I always washed my underwear in the shower with my soap or soap I picked up along the way. Anything else that needed serious washing I ended up paying to have laundered with a load of other stuff. The laundry service in SE Asia is amazing. They fold it perfectly and use the yummiest smelling soaps. Plus, laundromats are cheap enough and can be found everywhere in the Western world.



travel adapter plugs for each destination
reusable spoon
tote bag and roll-up reusable bag


universal travel adapter
digital recorder and USB cable
4-slot USB port
anti-theft bag net (PacSafe)
camera floating strap (lost!)

My universal travel adapter didn't work properly from the very start in Iceland. Instead, I replaced it with each country's individual adapter as I went. The airports always had them after I got off my flight and they tended to be way sturdier than the wonky universal one.

Do not underestimate the usefulness of extra bags. The reusable bag is useful for grocery shopping, everyday shopping, when you buy gifts and can't fit them in your backpack, etc. I ended up using the tote bag as my "personal item" for in-the-seat on flights. This was much easier than unfolding my day pack and stuffing it with things every time.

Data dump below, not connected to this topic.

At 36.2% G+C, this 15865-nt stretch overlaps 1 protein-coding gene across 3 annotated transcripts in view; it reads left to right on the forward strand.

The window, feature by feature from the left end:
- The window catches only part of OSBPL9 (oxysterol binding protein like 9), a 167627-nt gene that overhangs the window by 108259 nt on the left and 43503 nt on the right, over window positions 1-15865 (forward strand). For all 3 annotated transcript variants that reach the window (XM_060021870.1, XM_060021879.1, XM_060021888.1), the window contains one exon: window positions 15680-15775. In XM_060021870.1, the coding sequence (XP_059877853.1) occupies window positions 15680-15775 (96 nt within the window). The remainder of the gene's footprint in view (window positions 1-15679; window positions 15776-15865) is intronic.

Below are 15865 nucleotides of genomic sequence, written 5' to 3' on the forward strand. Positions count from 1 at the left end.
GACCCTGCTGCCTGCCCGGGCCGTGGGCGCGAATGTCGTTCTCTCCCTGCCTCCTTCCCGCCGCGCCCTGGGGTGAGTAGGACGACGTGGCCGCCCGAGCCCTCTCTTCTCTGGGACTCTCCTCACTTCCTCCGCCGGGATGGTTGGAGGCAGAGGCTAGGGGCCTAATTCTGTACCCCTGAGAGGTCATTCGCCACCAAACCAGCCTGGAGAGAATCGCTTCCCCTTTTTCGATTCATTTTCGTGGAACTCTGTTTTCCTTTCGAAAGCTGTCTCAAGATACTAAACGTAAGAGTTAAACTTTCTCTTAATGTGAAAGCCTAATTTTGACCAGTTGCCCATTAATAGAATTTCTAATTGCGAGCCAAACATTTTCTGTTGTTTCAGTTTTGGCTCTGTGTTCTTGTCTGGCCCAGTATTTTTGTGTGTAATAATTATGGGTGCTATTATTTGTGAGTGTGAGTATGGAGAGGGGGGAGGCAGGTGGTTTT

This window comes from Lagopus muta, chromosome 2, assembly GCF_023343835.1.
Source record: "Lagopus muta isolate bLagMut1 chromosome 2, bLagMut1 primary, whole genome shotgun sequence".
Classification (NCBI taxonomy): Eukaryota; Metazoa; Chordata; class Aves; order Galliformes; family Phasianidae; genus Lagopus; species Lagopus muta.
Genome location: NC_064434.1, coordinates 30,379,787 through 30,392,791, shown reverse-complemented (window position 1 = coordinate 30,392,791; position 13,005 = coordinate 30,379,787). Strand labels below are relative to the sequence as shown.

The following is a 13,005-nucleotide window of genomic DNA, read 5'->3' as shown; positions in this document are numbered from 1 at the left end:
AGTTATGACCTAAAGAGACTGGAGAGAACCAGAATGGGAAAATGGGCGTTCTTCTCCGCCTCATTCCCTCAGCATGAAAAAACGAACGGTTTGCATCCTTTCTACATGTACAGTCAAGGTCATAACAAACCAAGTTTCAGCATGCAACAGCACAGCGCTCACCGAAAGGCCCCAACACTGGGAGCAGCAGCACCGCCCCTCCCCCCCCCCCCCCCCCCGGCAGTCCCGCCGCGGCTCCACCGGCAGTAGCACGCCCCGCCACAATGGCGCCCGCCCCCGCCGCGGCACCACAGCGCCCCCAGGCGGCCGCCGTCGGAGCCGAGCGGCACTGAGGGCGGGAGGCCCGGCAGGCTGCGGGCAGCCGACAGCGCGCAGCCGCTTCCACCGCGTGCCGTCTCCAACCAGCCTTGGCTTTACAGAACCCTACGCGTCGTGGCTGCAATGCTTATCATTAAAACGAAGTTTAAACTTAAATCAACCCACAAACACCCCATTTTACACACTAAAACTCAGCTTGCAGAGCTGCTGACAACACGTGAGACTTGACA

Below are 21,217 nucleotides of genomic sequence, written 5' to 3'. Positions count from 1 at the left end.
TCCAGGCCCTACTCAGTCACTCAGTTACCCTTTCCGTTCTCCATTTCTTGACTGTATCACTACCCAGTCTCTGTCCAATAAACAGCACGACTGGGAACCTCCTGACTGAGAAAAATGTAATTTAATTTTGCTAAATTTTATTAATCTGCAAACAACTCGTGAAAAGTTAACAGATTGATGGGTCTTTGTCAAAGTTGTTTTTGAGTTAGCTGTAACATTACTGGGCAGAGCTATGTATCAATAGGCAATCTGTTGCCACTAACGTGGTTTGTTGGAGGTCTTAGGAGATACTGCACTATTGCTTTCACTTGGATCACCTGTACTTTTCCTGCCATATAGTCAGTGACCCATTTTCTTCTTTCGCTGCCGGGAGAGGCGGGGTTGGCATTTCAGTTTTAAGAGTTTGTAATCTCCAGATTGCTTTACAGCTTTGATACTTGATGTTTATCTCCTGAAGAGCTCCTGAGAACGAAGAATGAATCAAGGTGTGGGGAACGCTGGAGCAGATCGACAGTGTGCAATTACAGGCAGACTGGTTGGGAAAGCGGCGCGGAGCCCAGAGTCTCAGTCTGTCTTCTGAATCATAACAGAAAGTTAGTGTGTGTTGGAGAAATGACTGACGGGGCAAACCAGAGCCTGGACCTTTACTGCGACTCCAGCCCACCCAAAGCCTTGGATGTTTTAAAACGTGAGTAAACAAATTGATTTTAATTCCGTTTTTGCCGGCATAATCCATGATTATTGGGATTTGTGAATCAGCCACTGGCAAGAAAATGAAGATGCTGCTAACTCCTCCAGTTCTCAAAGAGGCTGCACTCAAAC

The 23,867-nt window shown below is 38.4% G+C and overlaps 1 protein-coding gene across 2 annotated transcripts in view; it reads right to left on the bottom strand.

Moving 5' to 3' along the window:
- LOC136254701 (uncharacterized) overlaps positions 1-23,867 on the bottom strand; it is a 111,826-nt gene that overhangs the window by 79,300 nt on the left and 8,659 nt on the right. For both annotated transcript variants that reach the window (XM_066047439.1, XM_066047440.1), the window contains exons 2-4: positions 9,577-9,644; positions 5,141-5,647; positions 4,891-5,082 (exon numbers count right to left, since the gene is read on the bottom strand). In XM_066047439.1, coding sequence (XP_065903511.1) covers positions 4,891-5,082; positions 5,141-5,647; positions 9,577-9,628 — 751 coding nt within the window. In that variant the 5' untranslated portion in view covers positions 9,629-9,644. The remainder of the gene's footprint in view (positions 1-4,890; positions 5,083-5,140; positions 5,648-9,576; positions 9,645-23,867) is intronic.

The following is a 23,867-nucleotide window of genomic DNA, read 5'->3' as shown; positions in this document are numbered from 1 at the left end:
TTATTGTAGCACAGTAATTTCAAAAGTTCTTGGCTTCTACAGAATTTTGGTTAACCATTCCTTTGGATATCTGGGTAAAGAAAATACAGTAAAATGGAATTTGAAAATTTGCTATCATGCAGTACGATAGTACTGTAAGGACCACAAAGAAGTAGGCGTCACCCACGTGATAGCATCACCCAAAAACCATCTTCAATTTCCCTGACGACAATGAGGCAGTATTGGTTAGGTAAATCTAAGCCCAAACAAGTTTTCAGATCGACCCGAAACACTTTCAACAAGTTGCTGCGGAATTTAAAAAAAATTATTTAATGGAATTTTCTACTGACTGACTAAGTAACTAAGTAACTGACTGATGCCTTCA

I never needed to use the PacSafe anti-theft bag net so I sent it home with my friend when she visited me in New Zealand. The most insecure situations are usually the ones when you're rushing and can't take the time to put it on. I also was never really in any majorly opportunistic situations for thieves.

For piece of mind, I had 2 TSA security locks securing shut the two zippers on my One Bag. These locks were more than enough to dissuade any thieves from the hassle of getting into my bag.

The TSA locks were items I would never leave on a trip without. They were so easy and allowed me to leave my bag unattended in a hostel dorm room for extended periods, worry-free. Definitely an absolute must item for even short-term travel.

First Aid Kit


rubber bands and close pins
blister/hiking tape for feet
Compeed for blisters
2-3 small pill boxes (1 for holding SIM cards)

Nothing removed.